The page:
As to tolerance Griper I tolerate both. I do not believe however that the opinions of a minority should be repressed under the charge being made in the specifics of this case.

    That my friend is true intolerance. And I recognize the intolerance of some atheists towards religion. IMHO both are guilty of intolerance.

    ReplyDelete
  6. no one says that the opinions of atheists should be repressed by my understanding of it.

    the question actually boils down to the essential question of the existance of God. and if He does exist then we would have to acknowledge that nations are under His rule. and if He does not exist then nations are not under His rule.

    we must remember that the term God is a term of hierarchy of life not of a particular religion. every religion recognizes the existance of a God. it is in the identification of Him that separates religions or religious belief of individuals.

    and we must recognize that the word Christianity is not a religion but a collective word incorporating many religions. at one time it could have been declared as one when Christianity was united under one religion but no more.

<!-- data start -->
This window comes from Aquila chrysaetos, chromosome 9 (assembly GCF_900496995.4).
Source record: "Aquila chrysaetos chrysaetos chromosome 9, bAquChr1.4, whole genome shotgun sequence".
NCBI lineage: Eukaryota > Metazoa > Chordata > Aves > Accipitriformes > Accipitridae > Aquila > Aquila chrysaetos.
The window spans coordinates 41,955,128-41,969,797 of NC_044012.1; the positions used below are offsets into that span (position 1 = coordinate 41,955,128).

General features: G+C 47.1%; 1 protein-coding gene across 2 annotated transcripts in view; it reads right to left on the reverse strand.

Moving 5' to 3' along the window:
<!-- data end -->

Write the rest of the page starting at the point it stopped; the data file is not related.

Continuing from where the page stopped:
and with that we can see that the founding fathers was not adverse to the idea of religions influuencing the behavior of the state which is not the minset of this day.

    we are a nation whose government is of check and balances. thus they saw no need to keep religions from influence it because they acted as a check on the domination of any one religion thus a balanced influence. Article 6 clause 3 implies this.

    a good example of this is the Quaker religion which is a pacifist religion. if a quaker was elected to office and a vote on war was taken that quaker should vote nay each time regardless of reason even if we were attacked and would be acting in self-defense. now, everyone would know that the vote cast by that quacker was by religious conviction. that article prevents laws to prohibit the ban of the quacker religion from being elected to an office. that would have prevented President Nixon from being elected.

    we have a situation now with Senator Kerry and Representative Pelosi in regards to the abortion issue being that they are Catholics. and as you have probably heard there have been calls out that they should be excommunicated because of their stance on it. so, i believe that the founding fathers understood that religions had a role in government but that government was to have no role in the relious convictions of the people.